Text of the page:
|Starry Night, Vincent Van Gogh.|
When it comes to perfume, the Moth Woman's taste consistently out strips her budget. Thusly, she has been considering low cost alternatives to major name fragrances. She felt a bit uncomfortable about this at first; it seemed a lot like plagiarism.
|Starry Night with Tardis, Terry Lightfoot|
The real ethical problems with these scents lie in truthfulness of the maker/seller.
Counterfeiting is a despicable lie. There is an onus on the part of the buyer not to support this behaviour. If the price is too good, the fragrance is likely a fraud. Price is not always a guide though and there is little worse in retail then paying full price or close to full price for what you have been led to believe is the real deal and discovering you have gotten a fake.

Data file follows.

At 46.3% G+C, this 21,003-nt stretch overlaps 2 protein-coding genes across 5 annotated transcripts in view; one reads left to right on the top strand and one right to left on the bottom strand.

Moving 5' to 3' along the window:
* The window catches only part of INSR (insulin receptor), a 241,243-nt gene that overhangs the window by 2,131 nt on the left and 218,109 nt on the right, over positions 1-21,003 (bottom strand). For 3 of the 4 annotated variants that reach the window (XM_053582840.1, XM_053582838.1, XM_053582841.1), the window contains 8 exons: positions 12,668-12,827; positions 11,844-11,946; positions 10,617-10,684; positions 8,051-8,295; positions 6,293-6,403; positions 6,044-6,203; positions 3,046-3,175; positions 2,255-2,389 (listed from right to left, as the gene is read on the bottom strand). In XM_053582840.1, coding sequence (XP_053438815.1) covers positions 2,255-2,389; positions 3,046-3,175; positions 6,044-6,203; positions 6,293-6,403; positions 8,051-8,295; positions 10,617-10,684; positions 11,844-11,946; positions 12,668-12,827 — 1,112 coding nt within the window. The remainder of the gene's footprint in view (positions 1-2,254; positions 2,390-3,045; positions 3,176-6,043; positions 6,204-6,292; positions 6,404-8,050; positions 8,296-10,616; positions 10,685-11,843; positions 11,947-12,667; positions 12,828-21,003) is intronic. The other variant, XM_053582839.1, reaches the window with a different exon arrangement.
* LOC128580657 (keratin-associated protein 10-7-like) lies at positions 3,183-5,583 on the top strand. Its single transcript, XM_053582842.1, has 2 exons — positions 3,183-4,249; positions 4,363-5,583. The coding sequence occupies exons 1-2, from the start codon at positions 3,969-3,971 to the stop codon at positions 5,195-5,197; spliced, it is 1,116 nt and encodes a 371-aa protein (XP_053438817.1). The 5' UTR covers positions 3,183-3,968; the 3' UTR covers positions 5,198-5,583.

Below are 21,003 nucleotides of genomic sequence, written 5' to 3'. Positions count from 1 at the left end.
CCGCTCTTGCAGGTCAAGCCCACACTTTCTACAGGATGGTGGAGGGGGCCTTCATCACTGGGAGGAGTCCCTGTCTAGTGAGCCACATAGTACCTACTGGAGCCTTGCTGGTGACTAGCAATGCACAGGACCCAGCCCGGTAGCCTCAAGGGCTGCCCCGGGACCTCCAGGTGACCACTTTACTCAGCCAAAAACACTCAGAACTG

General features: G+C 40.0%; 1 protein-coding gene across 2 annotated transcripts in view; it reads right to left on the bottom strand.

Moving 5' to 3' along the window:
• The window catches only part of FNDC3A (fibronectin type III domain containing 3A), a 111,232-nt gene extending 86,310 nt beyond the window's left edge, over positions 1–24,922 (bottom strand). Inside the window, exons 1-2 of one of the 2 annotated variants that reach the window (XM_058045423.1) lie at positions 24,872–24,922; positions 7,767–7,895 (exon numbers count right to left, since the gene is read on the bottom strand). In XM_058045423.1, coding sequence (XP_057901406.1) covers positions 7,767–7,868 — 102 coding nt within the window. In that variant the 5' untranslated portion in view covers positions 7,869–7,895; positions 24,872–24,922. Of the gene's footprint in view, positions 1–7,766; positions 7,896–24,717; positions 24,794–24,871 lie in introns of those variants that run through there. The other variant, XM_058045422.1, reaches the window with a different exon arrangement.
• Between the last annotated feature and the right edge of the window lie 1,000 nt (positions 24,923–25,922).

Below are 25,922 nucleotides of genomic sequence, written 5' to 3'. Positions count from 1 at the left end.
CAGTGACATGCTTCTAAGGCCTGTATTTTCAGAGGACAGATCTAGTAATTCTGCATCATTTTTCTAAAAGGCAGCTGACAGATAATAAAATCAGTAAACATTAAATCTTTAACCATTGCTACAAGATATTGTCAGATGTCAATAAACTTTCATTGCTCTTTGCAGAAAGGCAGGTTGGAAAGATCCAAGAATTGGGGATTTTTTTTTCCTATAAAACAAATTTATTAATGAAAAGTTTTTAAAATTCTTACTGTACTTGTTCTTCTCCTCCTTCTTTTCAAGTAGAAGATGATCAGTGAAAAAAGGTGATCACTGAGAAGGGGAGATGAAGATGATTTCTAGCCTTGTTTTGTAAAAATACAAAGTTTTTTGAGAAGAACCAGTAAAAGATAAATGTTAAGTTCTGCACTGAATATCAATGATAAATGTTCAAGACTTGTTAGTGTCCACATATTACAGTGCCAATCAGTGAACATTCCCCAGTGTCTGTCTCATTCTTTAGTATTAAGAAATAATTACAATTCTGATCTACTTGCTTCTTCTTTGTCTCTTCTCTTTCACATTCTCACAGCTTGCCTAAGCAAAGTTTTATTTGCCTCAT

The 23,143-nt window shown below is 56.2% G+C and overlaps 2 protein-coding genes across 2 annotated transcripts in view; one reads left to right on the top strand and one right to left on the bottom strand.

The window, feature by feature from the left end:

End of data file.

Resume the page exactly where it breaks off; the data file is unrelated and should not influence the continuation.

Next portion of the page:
|Muslim Starry Night, Ron English|
Dupes/smell-alikes are a different matter though. Reputable manufacturers of these products will clearly state that this is not the original you are buying but an homage. For those of us on a budget this can be a great thing. The key is to go in expecting fragrance in the same nuclear family but not an identical twin.
Sometimes you luck out. Recently the Moth Woman purchased The Fragrance Shop's interpretation of YSL Opium. She was pleasantly surprised to discover that it smells 99% identical to the original, the only notable difference was an espresso coffee note between top and middle.
|The Great Starry Wave Of Kanagawa by csquaredisrippn|
|van Gogh Never Saw Eiffel, Aja|
The Moth Woman has concluded it is best to view dupes/smell-alikes as discrete entities. Yes, it is worth comparing them—briefly though—to the originals to gauge similarity but it is, better to determine their success of the scent, based on its own artistic merits and not on its ability to mimic someone else’s work. It is fairer to the originator of the perfume and to the artist whose work you are currently assessing.
|Reproduction Van Gogh Starry Night, Judith D. Porto|